Federal nuclear panel to study impacts of irradiation facility
The Nuclear Regulatory Commission will study potential environmental effects of a fruit irradiation facility proposed for Honolulu Airport, an attorney for community groups seeking the review said yesterday.
NRC staff will prepare an environmental assessment to evaluate threats to Pa'ina Hawaii's proposed facility from airplane crashes, tsunamis, hurricanes, floods and other accidents, said David Henkin, an Earthjustice attorney representing Concerned Citizens of Honolulu.
The order by the NRC's Atomic Safety and Licensing Board was made yesterday in a conference call among attorneys, Pa'ina Hawaii owner Michael Kohn said yesterday.
Kohn's company had asked to be excluded from conducting an environmental assessment of its project. The company proposes using radioactive cobalt-60 in underwater pools to rid fruits and vegetables of bacteria and insects before out-of-state shipment. Kohn maintains that the process poses no risk to people or the environment.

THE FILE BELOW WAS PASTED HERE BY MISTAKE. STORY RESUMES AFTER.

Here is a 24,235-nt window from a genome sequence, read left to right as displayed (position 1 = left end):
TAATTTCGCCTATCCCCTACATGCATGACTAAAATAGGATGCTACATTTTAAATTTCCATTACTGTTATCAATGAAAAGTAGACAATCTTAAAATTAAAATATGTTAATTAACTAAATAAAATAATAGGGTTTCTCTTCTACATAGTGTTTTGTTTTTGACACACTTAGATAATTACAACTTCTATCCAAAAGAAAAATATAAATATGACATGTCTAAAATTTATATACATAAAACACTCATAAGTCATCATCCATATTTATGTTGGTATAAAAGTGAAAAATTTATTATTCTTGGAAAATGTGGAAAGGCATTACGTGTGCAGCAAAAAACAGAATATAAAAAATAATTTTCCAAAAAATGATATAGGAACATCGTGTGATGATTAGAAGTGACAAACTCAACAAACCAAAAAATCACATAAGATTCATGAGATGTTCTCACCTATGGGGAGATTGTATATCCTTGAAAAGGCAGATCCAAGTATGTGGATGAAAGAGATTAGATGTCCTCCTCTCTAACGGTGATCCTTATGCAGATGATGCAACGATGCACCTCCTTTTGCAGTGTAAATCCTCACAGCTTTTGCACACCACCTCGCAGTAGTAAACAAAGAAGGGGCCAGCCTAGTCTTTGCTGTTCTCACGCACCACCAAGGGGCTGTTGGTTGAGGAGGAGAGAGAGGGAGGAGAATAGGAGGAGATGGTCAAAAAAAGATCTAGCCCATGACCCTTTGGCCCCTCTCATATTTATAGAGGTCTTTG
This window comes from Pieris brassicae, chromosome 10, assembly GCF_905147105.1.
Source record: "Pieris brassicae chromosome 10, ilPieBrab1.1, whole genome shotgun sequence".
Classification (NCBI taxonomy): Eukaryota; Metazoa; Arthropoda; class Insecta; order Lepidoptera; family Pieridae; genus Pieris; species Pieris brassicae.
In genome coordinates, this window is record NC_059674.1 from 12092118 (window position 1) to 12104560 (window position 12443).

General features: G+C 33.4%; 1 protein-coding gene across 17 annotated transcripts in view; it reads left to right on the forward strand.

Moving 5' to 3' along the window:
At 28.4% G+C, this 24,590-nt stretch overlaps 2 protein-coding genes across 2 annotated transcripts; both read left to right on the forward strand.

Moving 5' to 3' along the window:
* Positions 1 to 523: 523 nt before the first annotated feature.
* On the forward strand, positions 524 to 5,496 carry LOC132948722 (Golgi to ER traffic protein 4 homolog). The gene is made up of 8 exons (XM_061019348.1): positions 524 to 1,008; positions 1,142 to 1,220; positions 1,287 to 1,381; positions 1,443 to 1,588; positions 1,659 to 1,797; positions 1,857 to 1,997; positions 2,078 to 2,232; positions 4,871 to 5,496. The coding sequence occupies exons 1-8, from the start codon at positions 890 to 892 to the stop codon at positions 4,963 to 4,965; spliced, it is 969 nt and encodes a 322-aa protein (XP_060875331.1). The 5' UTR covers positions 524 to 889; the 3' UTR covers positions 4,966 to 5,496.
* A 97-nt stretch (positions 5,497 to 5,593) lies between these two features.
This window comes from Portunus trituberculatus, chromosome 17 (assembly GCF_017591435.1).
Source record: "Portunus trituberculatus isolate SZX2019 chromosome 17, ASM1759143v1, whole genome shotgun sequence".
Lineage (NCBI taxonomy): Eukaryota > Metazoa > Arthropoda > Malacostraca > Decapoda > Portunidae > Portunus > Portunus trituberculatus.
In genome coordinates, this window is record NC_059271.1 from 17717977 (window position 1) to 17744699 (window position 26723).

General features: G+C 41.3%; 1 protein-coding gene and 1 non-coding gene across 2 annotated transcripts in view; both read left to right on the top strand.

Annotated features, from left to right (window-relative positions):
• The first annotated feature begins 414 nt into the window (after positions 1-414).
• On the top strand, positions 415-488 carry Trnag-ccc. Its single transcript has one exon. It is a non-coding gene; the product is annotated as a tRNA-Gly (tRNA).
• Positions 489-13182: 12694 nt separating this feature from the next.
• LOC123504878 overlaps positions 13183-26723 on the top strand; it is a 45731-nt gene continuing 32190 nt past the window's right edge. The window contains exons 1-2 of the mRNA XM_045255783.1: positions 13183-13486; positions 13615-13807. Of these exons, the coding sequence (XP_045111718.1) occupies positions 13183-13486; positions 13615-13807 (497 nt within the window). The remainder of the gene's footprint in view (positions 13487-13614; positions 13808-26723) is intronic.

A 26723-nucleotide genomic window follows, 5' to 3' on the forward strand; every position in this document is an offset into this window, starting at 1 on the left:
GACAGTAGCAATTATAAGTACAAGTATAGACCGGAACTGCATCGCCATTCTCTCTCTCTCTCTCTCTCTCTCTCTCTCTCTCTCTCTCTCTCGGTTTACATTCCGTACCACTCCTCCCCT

The citizens group petitioned the NRC to do an environmental assessment after the Hawaii-based company objected to doing one, Henkin said.
"We applaud the board's decision, which recognizes the compelling public interest in thorough environmental review of this controversial proposal," Concerned Citizens member David Paulson said in a statement. "We are particularly pleased the people who would be threatened if this irradiator were built are going to have the chance to have their voices heard and to ensure the NRC takes a careful look at the many threats to public health and safety and the environment."
According to Henkin, NRC staff will hold at least one public meeting in Honolulu where people can comment on the draft environmental review, which is expected to be completed in December. The agency will also accept written comments.
When the company announced last summer that it would build the facility, Pa'ina President Kohn said he hoped to have the facility in operation by February. He said the facility could process 80 million pounds of produce a year and would be safe to both workers and the nearby area.